The latest development in Tinderboxing: semi-automated bug filing

Beside criticising Intel for their x32 ABI I’ve spent the last few days working hard on the Tinderbox to make sure that the GCC 4.7 failures are identified quickly.

While the analysis of the logs is now vastly automated compared to earlier efforts, I’m still not using automated scripts for bug filing, and I file them by hand. How did I do that? Well, before I used delicious to store a number of bug templates for situations such as fortified sources, but this is no longer a viable option… for one simple reason. When the service was bought off Yahoo!, instead of focusing on the one reason why I’m pretty sure a number of users stopped using it (namely, the lack of a decent extension for Chrome), they decided to re-make it in a more “web 2.0” fashion…

… the problem is that it came with what I would define “web 0.2” developers, and the data import caused corruption in the (very long) URLs of those bug templates.

I had people contribute possible ways to deal with automated bug filings from the tinderbox, but all of these were fragile, because the interface between Bugzilla and the scripts has changed already too many times, and you need to be able to create the bug to attach a file to it (okay it’s not strictly true but it’s the case most of the times).

What did I decide to do then? Well, the output of the logs analysis is displayed as a webpage, through Sinatra, and when I’m doing the analysis of the logs I can come up with a little more data than before… and the very same system I used to file the bugs with templates can be used with a simple link. This means no worrying about Bugzilla authentication, credential sharing, bug filing and attachment adding.

What happens now is that near to every link for the build log, I have a [B] (which I’d love to replace with a 16×16 icon of a bug if somebody feels like finding or drawing one! — I could also use a wrench with a red bar to indicate a log with build failure, and a magnifying glass similarly barred for test failures). This is actually a link to an half-filled template, with the URL field pointing to the build log, the package name already set in the subject, and most importantly the maintainers already properly assigned.

The only remaining issue was having a way to tell the template which emerge --info posting, so for now it’s simply using a file on the system, with as name the hostname from which the log has been sent — this way I can easily set up multiple tinderboxes, after all the emerge --info output doesn’t change that often. The alternative would be to have a Portage feature that always outputs the full info at the top of the build log.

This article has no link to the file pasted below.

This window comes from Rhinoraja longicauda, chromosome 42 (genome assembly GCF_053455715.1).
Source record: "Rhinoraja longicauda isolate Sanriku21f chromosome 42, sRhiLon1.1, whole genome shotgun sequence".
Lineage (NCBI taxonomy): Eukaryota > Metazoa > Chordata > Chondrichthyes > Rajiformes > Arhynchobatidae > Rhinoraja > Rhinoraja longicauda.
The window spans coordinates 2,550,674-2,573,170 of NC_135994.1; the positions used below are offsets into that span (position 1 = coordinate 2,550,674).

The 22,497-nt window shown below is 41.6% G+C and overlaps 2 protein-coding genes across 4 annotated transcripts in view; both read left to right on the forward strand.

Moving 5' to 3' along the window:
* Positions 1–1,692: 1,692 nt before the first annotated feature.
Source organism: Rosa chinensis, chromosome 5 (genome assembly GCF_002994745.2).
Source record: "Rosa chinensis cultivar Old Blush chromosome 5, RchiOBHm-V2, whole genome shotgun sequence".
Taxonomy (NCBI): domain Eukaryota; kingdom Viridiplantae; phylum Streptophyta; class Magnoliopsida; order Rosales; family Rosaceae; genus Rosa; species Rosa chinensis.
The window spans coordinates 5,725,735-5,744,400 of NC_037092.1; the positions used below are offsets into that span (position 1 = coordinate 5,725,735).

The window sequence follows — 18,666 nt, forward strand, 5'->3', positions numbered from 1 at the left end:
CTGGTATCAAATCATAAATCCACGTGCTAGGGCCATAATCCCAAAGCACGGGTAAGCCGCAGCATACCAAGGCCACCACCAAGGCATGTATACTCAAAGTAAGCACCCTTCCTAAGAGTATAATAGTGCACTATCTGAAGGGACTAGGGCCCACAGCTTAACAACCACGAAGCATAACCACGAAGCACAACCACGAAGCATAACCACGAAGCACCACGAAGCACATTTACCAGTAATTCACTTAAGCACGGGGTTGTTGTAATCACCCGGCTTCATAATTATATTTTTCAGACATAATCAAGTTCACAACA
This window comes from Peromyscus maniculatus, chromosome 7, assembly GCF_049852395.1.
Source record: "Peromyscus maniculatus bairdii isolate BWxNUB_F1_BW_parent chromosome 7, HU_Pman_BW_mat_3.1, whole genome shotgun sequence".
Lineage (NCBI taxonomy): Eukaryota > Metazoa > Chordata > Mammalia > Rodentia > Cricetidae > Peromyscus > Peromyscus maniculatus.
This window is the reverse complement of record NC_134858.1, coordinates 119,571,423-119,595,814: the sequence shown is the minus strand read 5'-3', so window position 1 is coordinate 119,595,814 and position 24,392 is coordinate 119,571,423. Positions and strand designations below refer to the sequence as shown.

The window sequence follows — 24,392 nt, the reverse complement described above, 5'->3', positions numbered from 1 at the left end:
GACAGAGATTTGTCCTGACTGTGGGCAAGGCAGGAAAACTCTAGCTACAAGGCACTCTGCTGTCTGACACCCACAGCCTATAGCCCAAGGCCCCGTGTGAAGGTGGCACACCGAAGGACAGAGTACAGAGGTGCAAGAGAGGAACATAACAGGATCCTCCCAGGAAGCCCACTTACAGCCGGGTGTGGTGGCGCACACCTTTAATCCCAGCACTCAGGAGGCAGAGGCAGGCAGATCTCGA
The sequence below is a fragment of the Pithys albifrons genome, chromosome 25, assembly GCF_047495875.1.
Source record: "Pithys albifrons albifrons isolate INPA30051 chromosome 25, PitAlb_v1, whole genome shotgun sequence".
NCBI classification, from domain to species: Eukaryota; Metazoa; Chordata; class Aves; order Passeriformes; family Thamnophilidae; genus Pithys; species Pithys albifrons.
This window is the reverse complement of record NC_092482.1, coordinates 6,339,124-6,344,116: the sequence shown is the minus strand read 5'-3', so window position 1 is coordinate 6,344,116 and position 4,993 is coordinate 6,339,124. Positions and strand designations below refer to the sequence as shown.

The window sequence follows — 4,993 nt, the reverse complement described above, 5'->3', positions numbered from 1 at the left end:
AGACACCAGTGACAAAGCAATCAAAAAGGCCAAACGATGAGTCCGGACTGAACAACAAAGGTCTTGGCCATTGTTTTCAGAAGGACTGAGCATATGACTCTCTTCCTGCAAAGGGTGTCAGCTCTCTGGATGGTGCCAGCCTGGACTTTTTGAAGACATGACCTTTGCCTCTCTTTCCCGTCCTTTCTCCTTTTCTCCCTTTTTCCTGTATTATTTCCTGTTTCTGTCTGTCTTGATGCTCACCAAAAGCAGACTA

And to finish this off — I said before I can set up multiple tinderboxes with this new box. Indeed next week I’ll set a new one up, amd64 stable with hardened (right now it’s targeting ~arch and only runs hardened kernel). I was considering setting one up for x32 but then I would just end up filing bugs over bugs over bugs for no real gain and I don’t think the rest of the guys will like that.

4 thoughts on “The latest development in Tinderboxing: semi-automated bug filing

  1. I’ve been fighting with bug 423149 since a couple weeks before I got married. I only *filed* it yesterday. It’s extraordinarily reproducible for me…so I wrote a script to go through the handbook motions (so I don’t have to). Now I’ve hit a bug in rsync (try updating it first thing in a fresh install).I have a nasty feeling I’m going to be filing a *lot* of bug reports as I’m trying to get my systems back online. Time to set up a local rsync server; if I’m starting from scratch each run, I don’t want to get banned from the one reliable rsync server that’s been decently fast for me…


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